A patient in jail was acting very usual. He had been there for three or four days. When he had arrived, he had an intake screening and spoke with the nurse for an hour or more. He had just a few medications and those were sent to our intake director, a physician. They were approved and ordered. He was washed and changed into his new jail clothing. A detailed medical assessment was done, including his medical history, risk factors, previous injuries, mental health history, and previous drug use. I think he thought he was going to bail out and believed he wasn’t going to be in jail long.
On this nursing intake assessment, he reported he had no medical issues or other problems. He had his wisdom teeth out when he was back in high school. He had no other surgeries or such. He had no history of drug use. To the staff, there was very little risk of any medical problems. He was placed in the admittance wing of the jail. This is where he is monitored and his charges are reviewed and a risk assessment is done.
That night, he began calling the nurses and officers every hour. Suddenly he became extremely worried about his dog. He described the dog to every staff member he came across. To the nurses, he asked to be released from jail to go take care of his dog. To the officers, he wanted repeat phone calls to his family so that they would go check on his dog. He ended up getting very little sleep.
From that point, he started to get more and more anxious. He wasn’t sleeping and started freaking out every hour. The staff tried to help him in any way they could. He was given showers, ibuprofen, Tylenol, and several other things to help including books, paper, pencils, and such. Soon mental health was called to his cell because of his behavior. In one moment he would refuse to eat or see anyone, and in the next instant, he was demanding to see the president. No one could understand what was happening. His issues and complaints were jumping from one thing to another. He began crying about his family, his job, his dog, a high-school girlfriend that he hadn’t seen in ten years, and even the Cleveland Browns’ football team.
Finally, he was placed on the provider clinic and was called down to the exam room in the section of the jail he was in. The provider would rotate sections. We have a large jail with a few thousand patients. We have a large number of staff but a gigantic number of inmates.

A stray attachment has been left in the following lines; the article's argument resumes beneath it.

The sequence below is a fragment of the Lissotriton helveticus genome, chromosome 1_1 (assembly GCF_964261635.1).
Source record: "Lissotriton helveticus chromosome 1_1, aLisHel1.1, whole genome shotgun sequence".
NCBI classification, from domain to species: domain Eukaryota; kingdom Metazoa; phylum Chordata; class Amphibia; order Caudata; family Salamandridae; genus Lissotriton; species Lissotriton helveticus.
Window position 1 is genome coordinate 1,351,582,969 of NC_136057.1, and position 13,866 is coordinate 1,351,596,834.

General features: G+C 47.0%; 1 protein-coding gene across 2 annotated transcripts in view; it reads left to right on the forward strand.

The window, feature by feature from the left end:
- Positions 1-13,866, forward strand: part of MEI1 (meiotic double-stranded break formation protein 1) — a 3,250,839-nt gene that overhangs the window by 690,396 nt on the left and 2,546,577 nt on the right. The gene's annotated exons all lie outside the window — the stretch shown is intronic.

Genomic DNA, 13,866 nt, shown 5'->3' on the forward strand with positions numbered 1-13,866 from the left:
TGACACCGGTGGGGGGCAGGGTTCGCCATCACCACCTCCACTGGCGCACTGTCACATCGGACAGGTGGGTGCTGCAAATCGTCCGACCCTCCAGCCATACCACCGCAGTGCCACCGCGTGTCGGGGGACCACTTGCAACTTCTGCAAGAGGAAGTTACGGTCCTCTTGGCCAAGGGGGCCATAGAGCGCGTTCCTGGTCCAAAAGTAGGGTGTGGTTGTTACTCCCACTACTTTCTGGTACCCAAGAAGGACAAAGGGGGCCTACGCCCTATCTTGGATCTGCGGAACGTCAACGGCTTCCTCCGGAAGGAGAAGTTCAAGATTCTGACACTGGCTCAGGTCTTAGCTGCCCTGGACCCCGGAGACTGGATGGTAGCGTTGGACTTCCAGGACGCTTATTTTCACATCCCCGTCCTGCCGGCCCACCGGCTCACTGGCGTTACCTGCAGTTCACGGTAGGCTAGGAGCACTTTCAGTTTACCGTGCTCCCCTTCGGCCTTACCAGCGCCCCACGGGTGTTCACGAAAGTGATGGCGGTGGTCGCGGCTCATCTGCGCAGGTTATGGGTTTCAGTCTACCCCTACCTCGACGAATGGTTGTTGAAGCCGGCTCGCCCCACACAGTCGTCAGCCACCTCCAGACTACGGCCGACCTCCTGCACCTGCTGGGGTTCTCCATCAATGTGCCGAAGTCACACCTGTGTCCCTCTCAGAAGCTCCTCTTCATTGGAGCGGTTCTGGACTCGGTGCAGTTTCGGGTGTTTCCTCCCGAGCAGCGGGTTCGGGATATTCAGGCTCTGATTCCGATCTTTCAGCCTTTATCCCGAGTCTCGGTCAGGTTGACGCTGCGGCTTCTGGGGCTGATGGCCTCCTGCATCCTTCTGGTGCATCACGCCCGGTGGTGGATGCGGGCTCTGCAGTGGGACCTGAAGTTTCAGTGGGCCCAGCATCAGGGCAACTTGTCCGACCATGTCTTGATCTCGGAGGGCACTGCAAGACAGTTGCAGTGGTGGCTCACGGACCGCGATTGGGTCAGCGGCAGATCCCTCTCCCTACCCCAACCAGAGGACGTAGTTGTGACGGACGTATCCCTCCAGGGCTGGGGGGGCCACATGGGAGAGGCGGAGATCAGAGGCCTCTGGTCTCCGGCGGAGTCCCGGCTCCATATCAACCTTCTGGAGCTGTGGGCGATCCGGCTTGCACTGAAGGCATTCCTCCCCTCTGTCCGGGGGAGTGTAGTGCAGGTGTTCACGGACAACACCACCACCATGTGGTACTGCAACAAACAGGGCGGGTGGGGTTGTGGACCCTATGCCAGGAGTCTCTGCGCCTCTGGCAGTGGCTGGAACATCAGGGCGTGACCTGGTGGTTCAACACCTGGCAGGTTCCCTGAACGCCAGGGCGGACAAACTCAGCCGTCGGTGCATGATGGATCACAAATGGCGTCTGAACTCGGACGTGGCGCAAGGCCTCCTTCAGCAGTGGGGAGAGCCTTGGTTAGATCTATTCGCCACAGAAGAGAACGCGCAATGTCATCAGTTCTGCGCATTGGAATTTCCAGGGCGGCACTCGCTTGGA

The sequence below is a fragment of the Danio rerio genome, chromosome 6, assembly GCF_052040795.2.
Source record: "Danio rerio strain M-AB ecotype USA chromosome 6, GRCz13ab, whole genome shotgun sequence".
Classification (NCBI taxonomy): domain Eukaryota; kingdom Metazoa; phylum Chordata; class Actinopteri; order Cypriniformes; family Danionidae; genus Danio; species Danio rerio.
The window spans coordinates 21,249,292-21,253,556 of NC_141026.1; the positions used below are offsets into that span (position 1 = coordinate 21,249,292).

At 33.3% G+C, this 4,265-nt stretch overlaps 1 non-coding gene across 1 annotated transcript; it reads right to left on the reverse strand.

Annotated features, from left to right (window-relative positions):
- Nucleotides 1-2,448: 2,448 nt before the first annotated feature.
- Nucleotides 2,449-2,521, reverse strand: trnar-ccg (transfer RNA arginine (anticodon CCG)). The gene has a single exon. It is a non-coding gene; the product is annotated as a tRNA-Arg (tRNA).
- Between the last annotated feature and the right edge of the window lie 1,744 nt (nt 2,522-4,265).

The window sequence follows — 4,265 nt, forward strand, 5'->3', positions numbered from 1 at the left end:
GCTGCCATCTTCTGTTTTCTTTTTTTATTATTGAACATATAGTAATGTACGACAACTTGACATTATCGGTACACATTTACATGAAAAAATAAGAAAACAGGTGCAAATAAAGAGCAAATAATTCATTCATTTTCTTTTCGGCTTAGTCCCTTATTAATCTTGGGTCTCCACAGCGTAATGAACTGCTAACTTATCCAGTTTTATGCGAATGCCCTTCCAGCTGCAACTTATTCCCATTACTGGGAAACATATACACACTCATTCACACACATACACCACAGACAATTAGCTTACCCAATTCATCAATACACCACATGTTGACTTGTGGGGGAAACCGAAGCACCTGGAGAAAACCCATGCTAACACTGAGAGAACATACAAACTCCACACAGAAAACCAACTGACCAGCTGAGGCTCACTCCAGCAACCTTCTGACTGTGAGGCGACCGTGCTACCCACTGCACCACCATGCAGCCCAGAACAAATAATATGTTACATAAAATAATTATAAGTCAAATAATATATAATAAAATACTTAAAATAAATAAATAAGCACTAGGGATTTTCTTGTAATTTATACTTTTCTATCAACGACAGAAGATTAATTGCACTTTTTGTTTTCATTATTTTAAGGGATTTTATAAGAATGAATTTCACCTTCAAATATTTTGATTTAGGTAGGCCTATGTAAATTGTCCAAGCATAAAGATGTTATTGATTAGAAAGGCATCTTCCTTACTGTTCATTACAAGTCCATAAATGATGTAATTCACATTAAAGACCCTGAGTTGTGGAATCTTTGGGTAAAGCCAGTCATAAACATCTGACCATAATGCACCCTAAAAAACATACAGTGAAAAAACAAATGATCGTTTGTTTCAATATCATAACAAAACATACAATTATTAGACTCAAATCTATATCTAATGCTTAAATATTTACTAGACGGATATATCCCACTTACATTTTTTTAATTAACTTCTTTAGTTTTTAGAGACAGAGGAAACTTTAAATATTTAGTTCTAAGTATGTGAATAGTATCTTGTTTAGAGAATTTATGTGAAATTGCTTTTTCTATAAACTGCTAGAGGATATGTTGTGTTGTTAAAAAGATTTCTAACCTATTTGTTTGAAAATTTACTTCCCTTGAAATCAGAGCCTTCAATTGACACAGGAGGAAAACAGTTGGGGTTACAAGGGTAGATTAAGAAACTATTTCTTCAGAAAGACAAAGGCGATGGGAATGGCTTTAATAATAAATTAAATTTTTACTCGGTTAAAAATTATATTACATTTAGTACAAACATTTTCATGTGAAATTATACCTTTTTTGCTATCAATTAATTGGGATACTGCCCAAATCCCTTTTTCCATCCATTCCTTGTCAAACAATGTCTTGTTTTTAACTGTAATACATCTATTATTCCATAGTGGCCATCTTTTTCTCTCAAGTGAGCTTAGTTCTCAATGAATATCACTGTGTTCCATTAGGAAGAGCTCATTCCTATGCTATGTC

The patient, Jacob, was my fourth patient of the day. By this point, he couldn’t even walk into the exam room on his own. He was brought in by an officer in a wheelchair. It took two officers and myself to place him on the exam table. He was talking to the wall and really out of it. I had reviewed his chart from the moment he arrived. Nothing about his current behavior made sense. I had called a few pharmacies but he didn’t have any mental health medications. In the end, I could only come up with one thing…drug withdrawal.
I asked, “Hey Jacob. Have you ever used Meth, Heroin, or another drug?”
Jacob answered, “No doc. I don’t use that crap stuff.”
“Do you smoke marijuana, spice, vape, or any mixture of things?”
“I can promise you that I’ve never smoked a joint or shot anything up. Vaping is for losers, and I am not a loser.”
“I believe you. I’m just trying to understand why your behavior has changed so much.”
“I don’t want to be in jail.”
“Most people don’t. Where do you want to be?”
“At home with my family. Did I tell you that my family is sick?”
“I don’t think you did.”
“Really sick. Like in a bad way.”
“Who is sick? What’s going on?”
“My dog is so sick. Her name is Lucy, and she has cancer.”
“That’s horrible. What kind of dog? How old is she?”
“She is like eight. She is a basset hound. I think she has something like lymphoma.”
(At this point, I was pretty surprised at how well he was talking. At the moment, he had a great recall of events, dogs, names, and remembering lymphoma was pretty astonishing. Most patients can’t remember what medications they take.)
I said, “That’s terrible. How is she doing?”
“She’s dying. The chemo isn’t working.”
“That’s too bad. I’m sorry. That would make me want to get out of jail too. I bet you are stressed.”
“Exactly. No one will listen to me. Can you just let me go?”
“No. Sorry. The medical staff can’t let you out of jail.”
“Who is going to give my dog her meds?”
“Have you called a family member?”
“Sure. But they don’t want to light up the pot grass I have at home.”
“What is the pot grass?”
“Something my friend gave me. He told me that it would work well to help my dog feel more comfortable.”
“What is it that you do?”
“I close all the windows and I light up this pouch of the stuff. It is so relaxing and makes me and my dog pretty hungry. I also spray this oil under her tongue. I’ve tried it a few times as well.”
“Like CBD oil or something.”
“I think so.”
“How often do you light up the pot grass?”
“Several times a day. It really helps me to calm down myself.”
“Good to know.”
At some point, I ended the visit and he was moved to withdrawal monitoring. Heavy use of marijuana and CBD oil can cause side effects in some patients. That was exactly what we were seeing here. He was given some IV fluids and some medications and recovered just fine. I checked on him every day. About four days later, he had completely forgotten our previous conversation. He was more rational and calm. No mental health problems, just using some marijuana and CBD oil from his friend, to help his dog. That part was completely true.